The rotator cuff muscles (infraspinatus, subscapularis, supraspinatus, and teres minor)
The tendons of these muscles encircle the joint (except for the inferior portion) and fuse with the joint capsule.
Because the inferior portion of the joint lacks rotator cuff muscles, this area is weak and is the most likely site of injury.
Glenohumeral (shoulder) joint
The glenohumeral joint has Several major ligaments that strengthen the joint only minimally.
1)The "coracohumeral ligament" is a thickening of the superior part of the joint capsule and it runs from the coracoid process to the humeral head.
2)The "glenohumeral ligaments" are three thickenings of the anterior portion of the articular capsule that may or may not be present and provide only minimal support.
3)The "transverse humeral ligament" is a narrow sheet that extends between the greater and lesser tubercles of the humerus.
Several bursa associated with the glenohumeral joint help
decrease friction where both tendons and large muscles extend across the joint capsule.
The sternoclavicular joint is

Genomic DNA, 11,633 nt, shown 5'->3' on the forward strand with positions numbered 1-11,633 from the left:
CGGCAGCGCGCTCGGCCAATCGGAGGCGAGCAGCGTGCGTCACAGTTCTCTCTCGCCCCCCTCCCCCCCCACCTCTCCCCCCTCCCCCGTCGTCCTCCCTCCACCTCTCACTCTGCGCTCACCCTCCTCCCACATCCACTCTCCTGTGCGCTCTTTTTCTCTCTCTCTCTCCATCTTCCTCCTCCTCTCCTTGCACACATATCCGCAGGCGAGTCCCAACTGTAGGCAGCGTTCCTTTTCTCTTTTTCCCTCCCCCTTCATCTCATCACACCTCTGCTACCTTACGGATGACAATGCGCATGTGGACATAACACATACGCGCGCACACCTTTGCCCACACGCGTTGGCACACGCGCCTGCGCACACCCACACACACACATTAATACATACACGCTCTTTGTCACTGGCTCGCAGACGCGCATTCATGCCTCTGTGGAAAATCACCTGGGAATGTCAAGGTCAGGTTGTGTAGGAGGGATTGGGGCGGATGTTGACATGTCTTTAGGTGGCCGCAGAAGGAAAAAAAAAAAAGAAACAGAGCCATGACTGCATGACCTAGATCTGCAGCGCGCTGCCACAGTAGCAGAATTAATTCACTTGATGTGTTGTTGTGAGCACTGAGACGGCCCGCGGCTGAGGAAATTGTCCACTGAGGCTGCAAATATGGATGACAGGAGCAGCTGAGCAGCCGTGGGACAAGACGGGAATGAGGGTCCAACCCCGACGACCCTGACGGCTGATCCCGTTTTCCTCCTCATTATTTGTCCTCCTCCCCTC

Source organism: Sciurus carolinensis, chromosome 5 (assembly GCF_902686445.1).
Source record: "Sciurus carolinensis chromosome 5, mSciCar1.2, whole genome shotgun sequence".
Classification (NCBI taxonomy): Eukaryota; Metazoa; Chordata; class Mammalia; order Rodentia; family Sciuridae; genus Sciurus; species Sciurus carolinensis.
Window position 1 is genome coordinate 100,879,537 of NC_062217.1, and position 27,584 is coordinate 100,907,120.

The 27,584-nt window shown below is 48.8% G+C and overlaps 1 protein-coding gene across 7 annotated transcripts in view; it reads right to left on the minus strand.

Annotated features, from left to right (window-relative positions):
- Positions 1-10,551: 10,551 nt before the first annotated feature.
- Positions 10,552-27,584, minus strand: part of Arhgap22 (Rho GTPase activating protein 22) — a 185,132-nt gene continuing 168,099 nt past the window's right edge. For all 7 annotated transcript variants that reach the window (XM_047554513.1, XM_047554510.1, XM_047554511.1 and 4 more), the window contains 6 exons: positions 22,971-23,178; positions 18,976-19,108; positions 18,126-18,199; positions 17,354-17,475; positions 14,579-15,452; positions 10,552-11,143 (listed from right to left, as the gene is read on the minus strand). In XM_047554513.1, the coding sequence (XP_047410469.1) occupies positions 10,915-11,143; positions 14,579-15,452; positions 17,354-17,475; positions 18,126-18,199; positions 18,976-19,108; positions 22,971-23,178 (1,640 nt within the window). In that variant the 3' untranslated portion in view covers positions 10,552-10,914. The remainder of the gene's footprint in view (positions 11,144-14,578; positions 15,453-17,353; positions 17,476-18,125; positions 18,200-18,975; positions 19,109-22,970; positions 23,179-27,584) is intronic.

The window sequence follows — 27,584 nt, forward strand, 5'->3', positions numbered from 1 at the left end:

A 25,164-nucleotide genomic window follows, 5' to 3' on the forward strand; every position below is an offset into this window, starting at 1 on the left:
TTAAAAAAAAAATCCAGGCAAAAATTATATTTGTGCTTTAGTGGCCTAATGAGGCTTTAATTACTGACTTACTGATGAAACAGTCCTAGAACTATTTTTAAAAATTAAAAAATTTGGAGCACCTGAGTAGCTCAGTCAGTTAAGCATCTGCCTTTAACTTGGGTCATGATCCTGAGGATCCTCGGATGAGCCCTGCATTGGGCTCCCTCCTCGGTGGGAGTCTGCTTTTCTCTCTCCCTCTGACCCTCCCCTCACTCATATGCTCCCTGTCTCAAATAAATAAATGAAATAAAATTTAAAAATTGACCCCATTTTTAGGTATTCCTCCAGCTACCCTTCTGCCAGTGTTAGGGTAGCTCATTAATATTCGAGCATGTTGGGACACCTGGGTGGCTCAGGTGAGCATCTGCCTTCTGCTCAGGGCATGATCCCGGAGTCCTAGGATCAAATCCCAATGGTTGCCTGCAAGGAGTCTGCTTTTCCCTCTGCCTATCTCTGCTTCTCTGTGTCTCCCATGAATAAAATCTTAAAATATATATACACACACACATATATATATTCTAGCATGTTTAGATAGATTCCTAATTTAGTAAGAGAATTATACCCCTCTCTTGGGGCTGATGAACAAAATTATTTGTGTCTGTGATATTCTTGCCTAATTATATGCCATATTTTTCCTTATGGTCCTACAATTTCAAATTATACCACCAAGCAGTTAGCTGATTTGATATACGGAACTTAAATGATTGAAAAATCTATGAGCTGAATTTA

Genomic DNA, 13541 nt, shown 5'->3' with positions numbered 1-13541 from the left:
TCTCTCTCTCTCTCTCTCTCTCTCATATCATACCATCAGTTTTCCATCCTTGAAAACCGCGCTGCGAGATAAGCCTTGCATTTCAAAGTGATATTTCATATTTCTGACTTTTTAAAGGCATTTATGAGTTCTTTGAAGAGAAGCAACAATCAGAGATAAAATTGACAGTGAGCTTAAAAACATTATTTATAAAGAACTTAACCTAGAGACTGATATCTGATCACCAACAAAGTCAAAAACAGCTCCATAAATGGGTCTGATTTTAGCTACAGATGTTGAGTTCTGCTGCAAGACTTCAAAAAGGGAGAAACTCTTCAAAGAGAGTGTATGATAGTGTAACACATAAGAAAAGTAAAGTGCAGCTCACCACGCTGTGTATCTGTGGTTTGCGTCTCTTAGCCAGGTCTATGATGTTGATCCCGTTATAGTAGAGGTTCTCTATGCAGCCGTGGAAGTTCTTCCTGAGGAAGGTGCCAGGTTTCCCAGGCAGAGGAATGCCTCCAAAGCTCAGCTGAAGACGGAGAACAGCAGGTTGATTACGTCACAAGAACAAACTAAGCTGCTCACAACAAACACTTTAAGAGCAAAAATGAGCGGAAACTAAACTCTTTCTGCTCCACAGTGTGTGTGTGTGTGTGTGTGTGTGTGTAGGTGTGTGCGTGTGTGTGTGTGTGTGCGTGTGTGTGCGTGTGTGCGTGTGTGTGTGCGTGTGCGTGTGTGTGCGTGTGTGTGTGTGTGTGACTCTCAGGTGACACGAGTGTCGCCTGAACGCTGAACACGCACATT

The articulation between the clavicle (collar bone) and the manubrium of the sternum.
An articular disc partitions the sternoclavicular joint into two parts and creates two separate synovial joint cavities.
Wide range of movements: elevation, depression, and circumduction.
Support and stability are provided by the fibers of the articular capsule and by reinforcing ligaments.
Dislocation of joint is possible, when a person falls on outstretched hand the clavicle fractures before the joint dislocates
Acromioclavicular joint ligaments
The fibrous joint capsule is strengthened by the "acromioclavicular ligament".
The "coracoclavicular ligament" binds the clavicle to the coracoid process of the scapula.
Coxal (hip) joint,
This ball-and-socket joint is the articulation between the head of the femur and the concave acetabulum of the os coxae.
Stronger and more stable (but less mobile) The coxal joint supports the weight of the body.
There is fibrocartilage